Blackberry’s executive team is putting it all out there and is really trying hard to save the company by releasing a new phone, changing the name, and advertising the brand. I don’t think it’ll work. The phone has nothing over the iPhone or Samsung’s Galaxy S3, the name change will cost huge amounts of money to market, and the brand is synonymous with old, cheap phones that very few people use. Management is trying, but to me it’s all over.
Blackberry is losing money, and quickly. Over the last 12 months, they’ve lost $846 million, with an EPS of -1.66. I would usually end the discussion right there, but let’s say that the Z10 actually does produce some sort of profit. I can’t even give it an actual growth rate because they’re losing more and more money every quarter, but for arguments sake I’ll throw around some numbers.
If Blackberry makes a huge recovery, and for arguments sake gets an EPS of $2, growing the company at 10% with a PE of 20 (historical average over the last 5 years) will yield a future stock price of $71.51 five years from now. Let’s keep in mind though, Blackberry isn’t making money, and it could be a long time until they get an EPS of $2, and growing the company at 10% is really just a guess cause again, they’re not making money.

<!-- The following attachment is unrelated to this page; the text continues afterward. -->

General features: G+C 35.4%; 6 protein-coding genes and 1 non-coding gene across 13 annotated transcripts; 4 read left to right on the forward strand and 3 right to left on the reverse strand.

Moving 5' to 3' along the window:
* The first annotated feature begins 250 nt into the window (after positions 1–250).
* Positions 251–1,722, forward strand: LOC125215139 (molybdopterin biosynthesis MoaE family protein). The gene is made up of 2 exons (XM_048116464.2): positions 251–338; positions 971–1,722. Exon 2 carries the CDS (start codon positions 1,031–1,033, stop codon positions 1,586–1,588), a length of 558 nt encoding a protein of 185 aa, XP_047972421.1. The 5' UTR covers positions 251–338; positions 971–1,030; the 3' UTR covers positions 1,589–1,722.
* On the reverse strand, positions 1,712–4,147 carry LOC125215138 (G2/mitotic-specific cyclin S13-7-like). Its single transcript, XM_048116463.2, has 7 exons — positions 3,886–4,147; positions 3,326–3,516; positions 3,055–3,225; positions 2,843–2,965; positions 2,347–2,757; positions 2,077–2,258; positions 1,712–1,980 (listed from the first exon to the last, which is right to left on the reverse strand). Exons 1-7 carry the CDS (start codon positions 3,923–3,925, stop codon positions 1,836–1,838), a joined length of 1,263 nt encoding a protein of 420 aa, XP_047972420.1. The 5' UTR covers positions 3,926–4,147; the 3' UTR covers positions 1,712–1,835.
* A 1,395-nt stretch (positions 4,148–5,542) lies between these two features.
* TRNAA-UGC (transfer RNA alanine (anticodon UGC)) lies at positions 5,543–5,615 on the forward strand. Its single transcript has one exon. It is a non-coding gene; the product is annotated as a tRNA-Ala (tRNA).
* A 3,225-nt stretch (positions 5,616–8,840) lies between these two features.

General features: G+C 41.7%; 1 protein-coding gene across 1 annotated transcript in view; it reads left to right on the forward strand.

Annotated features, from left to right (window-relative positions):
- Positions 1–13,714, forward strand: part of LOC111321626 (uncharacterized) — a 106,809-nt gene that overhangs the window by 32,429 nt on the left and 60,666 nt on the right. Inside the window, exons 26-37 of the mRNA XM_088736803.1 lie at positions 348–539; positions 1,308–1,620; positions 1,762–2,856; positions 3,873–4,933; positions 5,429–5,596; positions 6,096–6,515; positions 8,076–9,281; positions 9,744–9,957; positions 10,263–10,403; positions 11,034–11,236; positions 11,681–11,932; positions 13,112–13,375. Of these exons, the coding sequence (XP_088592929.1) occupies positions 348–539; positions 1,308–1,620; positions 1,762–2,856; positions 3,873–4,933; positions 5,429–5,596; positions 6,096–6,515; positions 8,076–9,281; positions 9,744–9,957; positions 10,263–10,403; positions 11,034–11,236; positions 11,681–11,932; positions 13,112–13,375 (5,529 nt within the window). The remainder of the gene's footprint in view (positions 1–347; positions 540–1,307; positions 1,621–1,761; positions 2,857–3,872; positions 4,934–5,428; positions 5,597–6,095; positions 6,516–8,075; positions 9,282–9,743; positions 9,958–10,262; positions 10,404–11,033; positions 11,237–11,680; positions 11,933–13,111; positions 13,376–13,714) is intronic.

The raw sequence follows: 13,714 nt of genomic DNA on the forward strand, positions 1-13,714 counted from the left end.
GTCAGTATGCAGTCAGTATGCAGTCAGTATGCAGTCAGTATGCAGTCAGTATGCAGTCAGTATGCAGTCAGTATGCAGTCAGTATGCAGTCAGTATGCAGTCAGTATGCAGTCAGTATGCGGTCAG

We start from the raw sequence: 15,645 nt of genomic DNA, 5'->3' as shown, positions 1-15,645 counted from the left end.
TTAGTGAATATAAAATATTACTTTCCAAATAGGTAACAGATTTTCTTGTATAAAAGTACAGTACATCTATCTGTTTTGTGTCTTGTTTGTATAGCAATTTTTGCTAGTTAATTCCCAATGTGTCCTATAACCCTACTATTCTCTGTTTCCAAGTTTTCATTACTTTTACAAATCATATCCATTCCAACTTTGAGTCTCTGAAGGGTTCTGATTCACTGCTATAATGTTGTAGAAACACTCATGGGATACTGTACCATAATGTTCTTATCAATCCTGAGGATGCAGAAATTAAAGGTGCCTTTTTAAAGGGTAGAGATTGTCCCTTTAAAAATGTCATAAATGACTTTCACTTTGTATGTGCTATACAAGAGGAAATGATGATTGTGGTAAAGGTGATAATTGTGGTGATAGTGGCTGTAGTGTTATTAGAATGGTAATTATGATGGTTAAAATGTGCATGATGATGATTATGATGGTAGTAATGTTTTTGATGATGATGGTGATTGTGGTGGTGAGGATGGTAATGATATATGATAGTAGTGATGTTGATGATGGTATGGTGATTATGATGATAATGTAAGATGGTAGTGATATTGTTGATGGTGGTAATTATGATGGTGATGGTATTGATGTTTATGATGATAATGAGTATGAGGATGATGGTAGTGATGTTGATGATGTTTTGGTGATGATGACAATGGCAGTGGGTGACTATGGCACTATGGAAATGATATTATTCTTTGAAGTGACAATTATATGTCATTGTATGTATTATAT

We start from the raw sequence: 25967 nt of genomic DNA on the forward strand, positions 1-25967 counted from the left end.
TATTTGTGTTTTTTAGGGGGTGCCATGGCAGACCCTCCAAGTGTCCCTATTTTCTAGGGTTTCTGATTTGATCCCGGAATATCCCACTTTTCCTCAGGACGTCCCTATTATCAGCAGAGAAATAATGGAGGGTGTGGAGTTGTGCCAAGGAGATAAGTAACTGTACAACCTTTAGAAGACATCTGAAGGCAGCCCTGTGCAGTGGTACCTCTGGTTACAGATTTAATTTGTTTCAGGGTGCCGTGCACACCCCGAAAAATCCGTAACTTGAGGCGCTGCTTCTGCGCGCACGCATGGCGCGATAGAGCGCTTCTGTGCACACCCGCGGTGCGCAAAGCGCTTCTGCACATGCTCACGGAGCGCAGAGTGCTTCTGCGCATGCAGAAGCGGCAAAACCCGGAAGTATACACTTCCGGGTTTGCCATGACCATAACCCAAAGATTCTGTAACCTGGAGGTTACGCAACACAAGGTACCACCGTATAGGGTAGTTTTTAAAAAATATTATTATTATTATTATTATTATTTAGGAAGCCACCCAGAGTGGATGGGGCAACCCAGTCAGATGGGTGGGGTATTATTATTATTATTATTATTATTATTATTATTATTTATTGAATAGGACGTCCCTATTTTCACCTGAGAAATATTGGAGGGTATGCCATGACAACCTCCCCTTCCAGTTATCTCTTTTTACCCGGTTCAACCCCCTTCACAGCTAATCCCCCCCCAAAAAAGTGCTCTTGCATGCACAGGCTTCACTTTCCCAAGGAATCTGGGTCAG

So what’s the point? The level of uncertainty in the future of Blackberry should prevent anyone from becoming an owner. If the Z10 catches on, which I don’t think it will but if it does, and Blackberry starts making a profit, the current price point may be tempting. At $16 a share as of this writing, that will not last long if Blackberry does start earning a profit. Thanks for reading.
The article Analyzing Blackberry originally appeared on Fool.com and is written by Alec Eiber.
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